THE ongoing dispute between teachers from CH Reeves and Carlton Francis schools and the Ministry of Education has taken another unfortunate turn.
The salaries of 75 teachers are being cut. It’s not a move likely to cool the heated tempers in the dispute.
More than that, as the union points out, teachers have had to be working in less than ideal conditions.
Construction work is still going on at CH Reeves Junior High School, says union president Belinda Wilson, with no water in the school for more than three weeks when school opened in September.
It’s not just the teachers that should be angry about that – but every parent and every child attending the school.
Back in July, Minister of Education Jeff Lloyd said confidently that schools would be ready for the start of term. At the time, Mrs Wilson said she was not optimistic. In this column, we said we would see which of them was right and which of them was wrong – and said if the government was wrong, then perhaps they would do well to listen to Mrs Wilson’s suggestions of ways to stop the mad dash to get schools ready each summer.
Two weeks later, Mr Lloyd was describing CH Reeves as one of the schools in the most serious states of disrepair, but that contractors had assured him the schools would be ready by September 2. Again, Mrs Wilson expressed her doubts. Again, she appears to have been right. Strike two for the minister.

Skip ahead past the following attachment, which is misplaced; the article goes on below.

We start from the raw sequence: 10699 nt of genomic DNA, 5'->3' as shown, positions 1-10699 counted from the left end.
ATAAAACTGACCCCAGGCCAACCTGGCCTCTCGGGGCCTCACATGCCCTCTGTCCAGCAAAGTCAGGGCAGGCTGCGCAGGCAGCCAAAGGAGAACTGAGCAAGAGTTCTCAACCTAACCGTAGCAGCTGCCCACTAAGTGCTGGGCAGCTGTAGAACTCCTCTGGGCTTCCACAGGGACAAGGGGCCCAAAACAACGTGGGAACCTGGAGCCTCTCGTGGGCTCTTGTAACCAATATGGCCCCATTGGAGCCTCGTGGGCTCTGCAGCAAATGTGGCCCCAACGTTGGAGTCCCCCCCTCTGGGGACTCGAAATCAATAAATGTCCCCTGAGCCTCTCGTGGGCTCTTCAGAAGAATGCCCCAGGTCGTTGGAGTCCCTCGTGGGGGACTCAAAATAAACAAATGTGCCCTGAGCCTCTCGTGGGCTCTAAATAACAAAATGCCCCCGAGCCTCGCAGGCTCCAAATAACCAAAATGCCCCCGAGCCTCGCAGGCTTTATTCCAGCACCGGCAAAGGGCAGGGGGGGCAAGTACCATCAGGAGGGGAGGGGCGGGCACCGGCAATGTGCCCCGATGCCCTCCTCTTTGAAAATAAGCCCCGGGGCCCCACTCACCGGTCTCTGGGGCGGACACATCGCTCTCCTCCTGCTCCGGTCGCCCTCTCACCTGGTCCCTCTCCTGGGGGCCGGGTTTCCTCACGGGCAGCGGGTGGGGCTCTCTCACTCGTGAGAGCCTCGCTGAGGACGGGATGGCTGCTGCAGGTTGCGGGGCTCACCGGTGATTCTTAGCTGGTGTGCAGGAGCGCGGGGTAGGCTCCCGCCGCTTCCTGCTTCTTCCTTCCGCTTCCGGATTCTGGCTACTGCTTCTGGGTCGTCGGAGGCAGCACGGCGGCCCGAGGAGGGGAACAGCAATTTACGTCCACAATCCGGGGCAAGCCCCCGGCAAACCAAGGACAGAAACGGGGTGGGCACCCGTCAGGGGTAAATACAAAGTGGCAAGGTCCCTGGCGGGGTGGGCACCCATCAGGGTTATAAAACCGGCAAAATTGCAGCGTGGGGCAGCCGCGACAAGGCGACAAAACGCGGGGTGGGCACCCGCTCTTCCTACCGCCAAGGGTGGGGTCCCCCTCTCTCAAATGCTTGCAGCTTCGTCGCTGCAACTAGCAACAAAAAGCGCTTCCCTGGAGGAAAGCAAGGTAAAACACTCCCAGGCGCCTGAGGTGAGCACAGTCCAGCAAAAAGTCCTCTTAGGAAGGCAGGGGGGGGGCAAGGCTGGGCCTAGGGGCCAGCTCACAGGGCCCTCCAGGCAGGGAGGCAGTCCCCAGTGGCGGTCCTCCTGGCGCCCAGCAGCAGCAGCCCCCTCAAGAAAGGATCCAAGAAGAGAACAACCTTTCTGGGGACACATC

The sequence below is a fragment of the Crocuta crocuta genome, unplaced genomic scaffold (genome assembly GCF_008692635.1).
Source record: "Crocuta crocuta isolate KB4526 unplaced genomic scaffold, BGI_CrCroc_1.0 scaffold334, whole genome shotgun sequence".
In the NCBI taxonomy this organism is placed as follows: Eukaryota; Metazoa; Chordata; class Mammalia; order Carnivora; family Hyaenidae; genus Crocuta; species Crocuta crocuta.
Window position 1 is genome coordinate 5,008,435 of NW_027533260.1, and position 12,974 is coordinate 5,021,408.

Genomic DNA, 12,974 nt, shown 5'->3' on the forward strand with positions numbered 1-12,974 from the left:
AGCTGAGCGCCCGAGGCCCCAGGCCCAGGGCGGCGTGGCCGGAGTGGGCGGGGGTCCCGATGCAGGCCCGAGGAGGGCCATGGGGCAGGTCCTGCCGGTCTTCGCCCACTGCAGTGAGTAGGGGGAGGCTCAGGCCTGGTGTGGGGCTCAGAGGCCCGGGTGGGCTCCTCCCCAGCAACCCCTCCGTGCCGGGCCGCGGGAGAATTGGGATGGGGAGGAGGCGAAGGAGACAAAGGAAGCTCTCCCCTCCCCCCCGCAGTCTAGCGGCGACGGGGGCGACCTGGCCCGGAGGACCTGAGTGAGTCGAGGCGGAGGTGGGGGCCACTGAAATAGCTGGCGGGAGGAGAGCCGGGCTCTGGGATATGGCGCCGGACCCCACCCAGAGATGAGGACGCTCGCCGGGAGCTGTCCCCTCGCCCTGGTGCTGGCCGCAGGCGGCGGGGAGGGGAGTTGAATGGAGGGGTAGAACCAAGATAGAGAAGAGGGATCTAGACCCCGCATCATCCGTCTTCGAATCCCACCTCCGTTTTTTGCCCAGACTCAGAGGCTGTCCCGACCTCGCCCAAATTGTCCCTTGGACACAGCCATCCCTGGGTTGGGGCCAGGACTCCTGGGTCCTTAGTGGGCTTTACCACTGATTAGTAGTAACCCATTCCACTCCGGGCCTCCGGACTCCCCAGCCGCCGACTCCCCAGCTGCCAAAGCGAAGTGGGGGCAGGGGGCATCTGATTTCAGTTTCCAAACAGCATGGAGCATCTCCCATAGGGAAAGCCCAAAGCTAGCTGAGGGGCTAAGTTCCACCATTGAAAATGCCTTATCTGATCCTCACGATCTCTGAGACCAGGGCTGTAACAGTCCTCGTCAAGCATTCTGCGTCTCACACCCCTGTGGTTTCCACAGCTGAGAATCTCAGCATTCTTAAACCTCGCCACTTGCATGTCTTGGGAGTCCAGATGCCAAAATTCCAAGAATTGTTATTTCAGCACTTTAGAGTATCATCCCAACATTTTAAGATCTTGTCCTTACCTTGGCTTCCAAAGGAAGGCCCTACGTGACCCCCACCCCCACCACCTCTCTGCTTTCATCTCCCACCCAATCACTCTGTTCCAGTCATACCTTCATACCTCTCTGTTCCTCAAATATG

And now teachers at CH Reeves, says Mrs Wilson, are having to work in unsanitary and unsafe conditions. Some are having to move from room to room without a classroom of their own, which is of no help to lesson preparations.
Over at Carlton Francis, teachers say they have sent a list of grievances to Mr Lloyd, but it has gone unattended.
For his part, Mr Lloyd says he is “advised” that there are concerns about classroom space at CH Reeves. He is further “advised” that it has been resolved, and that he is further “advised” that teachers are unhappy about having to float from one classroom to the next. It doesn’t sound as if problems have been resolved if teachers are still left without a classroom.
It is good to know that Mr Lloyd listens to advice, though – so here’s a piece of advice for him. Don’t sit behind a desk and wait for others to tell you what the problems are and whether they have been resolved. Get in your ministerial car, drive down to each school and talk to teachers on the ground.
And reconsider reducing the salary of teachers - if they have been forced to work through unsuitable conditions through no fault of their own but because contractors missed a deadline, then they have given more than what was expected of them. They have adapted to the circumstances around them and tried to deliver what is best for the children they teach.
To cut their pay after that is a slap in the face – it’s no wonder the union is prepared to seek legal advice.
When you talk to teachers in the schools that are affected, really listen to what they say is wrong, and ask yourself if they – and their students -– don’t deserve a little better.
Mrs Wilson has been right twice when your advice has been wrong, Mr Lloyd. Don’t make it a third strike.